How Trump’s voter fraud lie became the latest battleground in the GOP civil war

There's been surprising backlash from red states — and Trump’s voter fraud commission may have broken the law

By Sophia Tesfaye

Senior Politics Editor

Published July 6, 2017 4:59AM (EDT)

Hans von Spakovsky; Donald Trump; Kris Kobach   (WikiMedia/Getty/SaulLoeb/AP/Jacquelyn Martin)
Hans von Spakovsky; Donald Trump; Kris Kobach (WikiMedia/Getty/SaulLoeb/AP/Jacquelyn Martin)

While there is little debate that the mainstream media is Donald Trump’s No. 1 rhetorical foe, the president regularly vacillates between lashing out at Democratic and Republican lawmakers alike. Trump’s willingness to continue bruising, public intra-party fights has been one of the fascinating developments of his first six months in office. Now the civil war within the Republican Party is being fought on a surprising new front: the myth of voter fraud.

Shortly after his election, Trump set off on a self-serving mission based on a false narrative of expansive voter fraud that was rejected by virtually everyone. In May, he created a national commission by executive order to fuel that narrative. Now he’s bullying Republicans who dare push back against his federal invasion of state-held records -- a classic case of Big Government overreach if ever there was one.  

Maryland’s Republican deputy secretary of state Luis Borunda, a member of Trump’s Presidential Advisory Commission on Election Integrity, abruptly resigned on Monday. The commission, which Trump has specifically called a “voter fraud panel,” sent a letter to every state in the country on Thursday requesting voter data including names, addresses, felony convictions, voting history through 2006, party affiliation, multi-state voter registration and the last four digits of Social Security numbers. Maryland, along with 13 other states and the District of Columbia, rapidly said it would not comply with the request.

Although Borunda actually had nothing to do with Maryland’s decision to rebuff his own commission (the Maryland secretary of state's office does not oversee that state's election process), the timing of his resignation from the controversial panel is curious. On Friday, deputy press secretary Sarah Huckabee Sanders called the refusal to hand over voter information “mostly a political stunt,” and on Friday Trump lashed out on Twitter.  

Nearly every state in the union has now refused to comply, either entirely or in part. A majority of the states that have issued public statements in defiance of the order are governed by members of the president’s own party.

Arkansas Gov. Asa Hutchinson, a Republican, directed his secretary of state not t release any sensitive information to the panel. “The request is simply too broad and includes sensitive information of Arkansas voters,” Hutchinson said in a statement.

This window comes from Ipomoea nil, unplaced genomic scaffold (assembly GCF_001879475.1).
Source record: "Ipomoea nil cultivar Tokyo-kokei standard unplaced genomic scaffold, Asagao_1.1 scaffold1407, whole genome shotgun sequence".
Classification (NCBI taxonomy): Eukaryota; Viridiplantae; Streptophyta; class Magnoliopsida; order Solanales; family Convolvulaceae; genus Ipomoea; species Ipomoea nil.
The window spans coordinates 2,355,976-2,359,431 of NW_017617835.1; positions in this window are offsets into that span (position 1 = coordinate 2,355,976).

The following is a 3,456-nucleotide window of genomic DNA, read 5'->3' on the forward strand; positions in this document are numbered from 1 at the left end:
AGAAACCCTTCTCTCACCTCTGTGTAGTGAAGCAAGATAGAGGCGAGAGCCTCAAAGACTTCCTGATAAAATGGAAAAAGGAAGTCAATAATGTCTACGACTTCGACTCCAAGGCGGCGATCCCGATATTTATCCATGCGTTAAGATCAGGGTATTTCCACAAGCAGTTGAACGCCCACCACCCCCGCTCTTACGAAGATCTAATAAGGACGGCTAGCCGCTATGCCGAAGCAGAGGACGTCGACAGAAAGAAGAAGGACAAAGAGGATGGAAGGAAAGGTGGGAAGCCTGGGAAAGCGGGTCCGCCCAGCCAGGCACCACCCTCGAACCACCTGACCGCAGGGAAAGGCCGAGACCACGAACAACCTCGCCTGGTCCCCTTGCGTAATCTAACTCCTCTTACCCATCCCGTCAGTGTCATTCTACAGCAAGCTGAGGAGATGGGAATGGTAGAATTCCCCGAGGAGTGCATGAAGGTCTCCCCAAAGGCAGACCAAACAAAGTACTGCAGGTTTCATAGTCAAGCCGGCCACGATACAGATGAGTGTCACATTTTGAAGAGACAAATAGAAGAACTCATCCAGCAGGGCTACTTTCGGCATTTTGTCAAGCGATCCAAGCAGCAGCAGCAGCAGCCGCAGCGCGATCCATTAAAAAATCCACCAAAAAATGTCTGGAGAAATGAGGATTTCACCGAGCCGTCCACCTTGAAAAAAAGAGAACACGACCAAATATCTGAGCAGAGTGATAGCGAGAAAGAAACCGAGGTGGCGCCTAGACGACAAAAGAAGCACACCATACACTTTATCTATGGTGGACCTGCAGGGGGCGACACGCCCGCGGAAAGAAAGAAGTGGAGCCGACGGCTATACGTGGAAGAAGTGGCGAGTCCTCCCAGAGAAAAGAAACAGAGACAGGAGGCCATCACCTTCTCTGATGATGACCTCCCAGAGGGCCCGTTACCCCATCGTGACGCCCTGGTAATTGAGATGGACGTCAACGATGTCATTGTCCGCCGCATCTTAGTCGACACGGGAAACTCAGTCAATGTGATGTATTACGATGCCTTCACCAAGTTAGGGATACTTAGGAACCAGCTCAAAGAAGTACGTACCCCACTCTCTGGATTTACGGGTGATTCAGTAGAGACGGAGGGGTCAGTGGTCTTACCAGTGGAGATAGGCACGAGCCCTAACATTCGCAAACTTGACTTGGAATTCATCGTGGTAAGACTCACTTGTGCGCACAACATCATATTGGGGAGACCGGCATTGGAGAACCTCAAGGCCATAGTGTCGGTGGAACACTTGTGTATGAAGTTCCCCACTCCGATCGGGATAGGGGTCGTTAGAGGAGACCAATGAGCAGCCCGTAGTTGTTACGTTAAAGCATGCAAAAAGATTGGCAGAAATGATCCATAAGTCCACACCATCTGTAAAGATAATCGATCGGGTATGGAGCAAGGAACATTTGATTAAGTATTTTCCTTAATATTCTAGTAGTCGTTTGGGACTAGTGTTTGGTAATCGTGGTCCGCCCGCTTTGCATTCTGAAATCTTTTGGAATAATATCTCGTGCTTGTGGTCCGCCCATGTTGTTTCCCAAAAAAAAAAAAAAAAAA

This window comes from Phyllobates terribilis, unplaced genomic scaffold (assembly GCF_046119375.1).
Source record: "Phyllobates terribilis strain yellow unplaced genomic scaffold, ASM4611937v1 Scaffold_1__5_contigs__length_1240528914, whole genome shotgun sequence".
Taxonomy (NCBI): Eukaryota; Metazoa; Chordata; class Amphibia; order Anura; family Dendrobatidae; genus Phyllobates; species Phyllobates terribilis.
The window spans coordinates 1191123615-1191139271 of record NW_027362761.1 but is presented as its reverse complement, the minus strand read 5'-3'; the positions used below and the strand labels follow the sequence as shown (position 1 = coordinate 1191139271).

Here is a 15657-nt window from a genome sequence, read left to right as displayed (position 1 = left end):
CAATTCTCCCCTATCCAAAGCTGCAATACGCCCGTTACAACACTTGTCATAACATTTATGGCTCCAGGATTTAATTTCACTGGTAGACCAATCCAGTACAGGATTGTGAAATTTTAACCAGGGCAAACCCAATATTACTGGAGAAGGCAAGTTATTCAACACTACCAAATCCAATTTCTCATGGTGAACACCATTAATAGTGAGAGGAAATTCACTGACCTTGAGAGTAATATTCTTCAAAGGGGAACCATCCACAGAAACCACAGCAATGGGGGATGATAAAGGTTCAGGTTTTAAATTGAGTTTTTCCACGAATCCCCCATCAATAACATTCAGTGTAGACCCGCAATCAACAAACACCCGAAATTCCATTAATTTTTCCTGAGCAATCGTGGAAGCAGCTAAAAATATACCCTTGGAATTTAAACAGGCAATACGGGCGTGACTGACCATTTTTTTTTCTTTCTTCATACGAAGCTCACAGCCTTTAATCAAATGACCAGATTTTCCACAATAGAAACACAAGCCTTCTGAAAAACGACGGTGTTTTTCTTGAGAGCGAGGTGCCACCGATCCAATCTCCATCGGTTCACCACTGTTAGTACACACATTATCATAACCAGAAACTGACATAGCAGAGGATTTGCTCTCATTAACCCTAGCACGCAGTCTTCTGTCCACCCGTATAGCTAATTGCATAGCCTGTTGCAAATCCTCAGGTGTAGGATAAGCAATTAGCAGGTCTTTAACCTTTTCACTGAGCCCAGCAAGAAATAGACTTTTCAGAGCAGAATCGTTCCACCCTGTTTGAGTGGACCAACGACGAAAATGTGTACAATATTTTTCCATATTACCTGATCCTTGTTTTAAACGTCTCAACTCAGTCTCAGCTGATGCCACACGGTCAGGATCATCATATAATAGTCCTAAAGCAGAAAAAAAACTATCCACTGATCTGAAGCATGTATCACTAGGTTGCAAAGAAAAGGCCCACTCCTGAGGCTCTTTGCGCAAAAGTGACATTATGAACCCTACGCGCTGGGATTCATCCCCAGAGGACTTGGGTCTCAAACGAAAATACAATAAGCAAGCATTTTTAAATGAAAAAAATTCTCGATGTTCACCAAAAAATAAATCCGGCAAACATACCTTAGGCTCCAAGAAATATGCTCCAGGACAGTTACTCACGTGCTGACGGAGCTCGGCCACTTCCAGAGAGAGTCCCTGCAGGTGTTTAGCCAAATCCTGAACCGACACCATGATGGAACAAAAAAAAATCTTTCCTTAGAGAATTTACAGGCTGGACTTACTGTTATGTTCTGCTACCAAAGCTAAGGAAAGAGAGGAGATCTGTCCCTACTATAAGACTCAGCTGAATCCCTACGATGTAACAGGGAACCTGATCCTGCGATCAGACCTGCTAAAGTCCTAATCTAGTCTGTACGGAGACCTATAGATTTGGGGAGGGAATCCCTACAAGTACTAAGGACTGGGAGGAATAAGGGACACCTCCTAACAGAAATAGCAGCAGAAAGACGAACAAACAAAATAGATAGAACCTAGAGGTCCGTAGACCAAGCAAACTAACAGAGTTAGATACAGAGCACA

"They can go jump in the Gulf of Mexico and Mississippi is a great state to launch from," Mississippi’s Republican secretary of state, Delbert Hosemann, said in a statement last week.

Created after Trump claimed on Twitter in November that he “won the popular vote if you deduct the millions of people who voted illegally,” the panel is chaired by Vice President Mike Pence and Kansas Secretary of State Kris Kobach, a longtime advocate of voter-identification laws and an Oxford-educated lawyer. Kobach was also recently sanctioned by a federal court for “deceptive conduct and lack of candor” -- and his own office is withholding voters’ social security information from his panel. Maine's secretary of state, a member of Kobach's commission, isn’t providing the requested data either -- because Maine law won’t allow it.

“The President’s Commission has quickly politicized its work by asking states for an incredible amount of voter data that I have, time and time again, refused to release,” Louisiana’s Republican Secretary of State Tom Schedler said in a scathing statement. Arizona’s GOP secretary of state called the commission a “hastily organized experiment.”

Kobach was quick to call the Republican revolt “fake news” on Wednesday, but the description of a “hastily organized experiment” may be just the spin needed to protect Trump’s commission from charges it has also broken the law.

As Stuart Shapiro, director of the Program in Public Policy at the Edward J. Bloustein School of Planning and Public Policy at Rutgers University, explained, the commission’s request for information is an apparent violation of the Paperwork Reduction Act. Passed in 1980, the law requires federal agencies to receive approval from the Office of Information and Regulatory Affairs before seeking such private information:

Under the PRA, the Commission must calculate the burden on state officials of complying with the information request. The Commission must also explain how it will protect and eventually dispose of the information. Perhaps most importantly, given the uproar the letter has generated, the Commission must also explain why the government needs the information and how it will be used.

Trump has never offered any evidence to back up his initial claim that three million illegal voters in the 2016 election, a claim that remains unsupported by any major election official of either party. Now, while he keeps up his attacks on a free press, his minions are ignoring the nation’s already abysmal voter participation levels to attack another one of the nation’s most fundamental rights. This dubious commission’s own incompetence and acts of collective civil disobedience by Republican secretaries of states (often bounded by privacy laws) appear to have blunted this attack, at least for now. Let the GOP civil war rage on.

By Sophia Tesfaye

Sophia Tesfaye is Salon's senior editor for news and politics, and resides in Washington, D.C. You can find her on Twitter at @SophiaTesfaye.

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